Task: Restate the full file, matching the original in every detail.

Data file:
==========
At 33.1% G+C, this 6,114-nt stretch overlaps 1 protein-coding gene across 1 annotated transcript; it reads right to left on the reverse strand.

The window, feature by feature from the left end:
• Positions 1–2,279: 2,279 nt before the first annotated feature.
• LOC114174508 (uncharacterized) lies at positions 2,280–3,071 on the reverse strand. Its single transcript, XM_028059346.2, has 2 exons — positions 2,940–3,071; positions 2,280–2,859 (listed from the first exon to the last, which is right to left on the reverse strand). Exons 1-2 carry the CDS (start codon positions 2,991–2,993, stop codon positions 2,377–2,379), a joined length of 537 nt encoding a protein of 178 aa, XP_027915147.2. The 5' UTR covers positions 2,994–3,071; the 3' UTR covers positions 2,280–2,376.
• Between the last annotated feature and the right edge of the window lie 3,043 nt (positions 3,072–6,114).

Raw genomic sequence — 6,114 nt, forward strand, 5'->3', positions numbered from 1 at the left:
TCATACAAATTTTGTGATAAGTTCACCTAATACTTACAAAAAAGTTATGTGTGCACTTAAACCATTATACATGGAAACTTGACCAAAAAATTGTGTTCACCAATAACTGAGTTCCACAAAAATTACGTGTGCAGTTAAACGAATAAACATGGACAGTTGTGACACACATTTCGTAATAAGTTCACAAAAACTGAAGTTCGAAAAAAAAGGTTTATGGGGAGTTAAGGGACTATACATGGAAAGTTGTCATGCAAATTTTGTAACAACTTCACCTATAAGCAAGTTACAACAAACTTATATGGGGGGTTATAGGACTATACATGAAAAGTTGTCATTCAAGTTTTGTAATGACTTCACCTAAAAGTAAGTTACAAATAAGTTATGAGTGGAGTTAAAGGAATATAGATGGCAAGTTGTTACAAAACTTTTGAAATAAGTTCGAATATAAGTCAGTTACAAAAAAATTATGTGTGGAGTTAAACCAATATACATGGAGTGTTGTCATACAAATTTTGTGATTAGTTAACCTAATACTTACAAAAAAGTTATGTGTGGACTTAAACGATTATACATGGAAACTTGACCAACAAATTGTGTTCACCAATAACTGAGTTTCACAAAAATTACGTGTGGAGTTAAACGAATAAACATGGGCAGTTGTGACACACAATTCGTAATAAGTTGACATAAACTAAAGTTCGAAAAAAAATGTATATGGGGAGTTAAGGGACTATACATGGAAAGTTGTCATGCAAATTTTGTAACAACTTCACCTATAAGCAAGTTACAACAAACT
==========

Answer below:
At 33.1% G+C, this 6,114-nt stretch overlaps 1 protein-coding gene across 1 annotated transcript; it reads right to left on the reverse strand.

The window, feature by feature from the left end:
• Positions 1–2,279: 2,279 nt before the first annotated feature.
• LOC114174508 (uncharacterized) lies at positions 2,280–3,071 on the reverse strand. Its single transcript, XM_028059346.2, has 2 exons — positions 2,940–3,071; positions 2,280–2,859 (listed from the first exon to the last, which is right to left on the reverse strand). Exons 1-2 carry the CDS (start codon positions 2,991–2,993, stop codon positions 2,377–2,379), a joined length of 537 nt encoding a protein of 178 aa, XP_027915147.2. The 5' UTR covers positions 2,994–3,071; the 3' UTR covers positions 2,280–2,376.
• Between the last annotated feature and the right edge of the window lie 3,043 nt (positions 3,072–6,114).

Raw genomic sequence — 6,114 nt, forward strand, 5'->3', positions numbered from 1 at the left:
TCATACAAATTTTGTGATAAGTTCACCTAATACTTACAAAAAAGTTATGTGTGCACTTAAACCATTATACATGGAAACTTGACCAAAAAATTGTGTTCACCAATAACTGAGTTCCACAAAAATTACGTGTGCAGTTAAACGAATAAACATGGACAGTTGTGACACACATTTCGTAATAAGTTCACAAAAACTGAAGTTCGAAAAAAAAGGTTTATGGGGAGTTAAGGGACTATACATGGAAAGTTGTCATGCAAATTTTGTAACAACTTCACCTATAAGCAAGTTACAACAAACTTATATGGGGGGTTATAGGACTATACATGAAAAGTTGTCATTCAAGTTTTGTAATGACTTCACCTAAAAGTAAGTTACAAATAAGTTATGAGTGGAGTTAAAGGAATATAGATGGCAAGTTGTTACAAAACTTTTGAAATAAGTTCGAATATAAGTCAGTTACAAAAAAATTATGTGTGGAGTTAAACCAATATACATGGAGTGTTGTCATACAAATTTTGTGATTAGTTAACCTAATACTTACAAAAAAGTTATGTGTGGACTTAAACGATTATACATGGAAACTTGACCAACAAATTGTGTTCACCAATAACTGAGTTTCACAAAAATTACGTGTGGAGTTAAACGAATAAACATGGGCAGTTGTGACACACAATTCGTAATAAGTTGACATAAACTAAAGTTCGAAAAAAAATGTATATGGGGAGTTAAGGGACTATACATGGAAAGTTGTCATGCAAATTTTGTAACAACTTCACCTATAAGCAAGTTACAACAAACT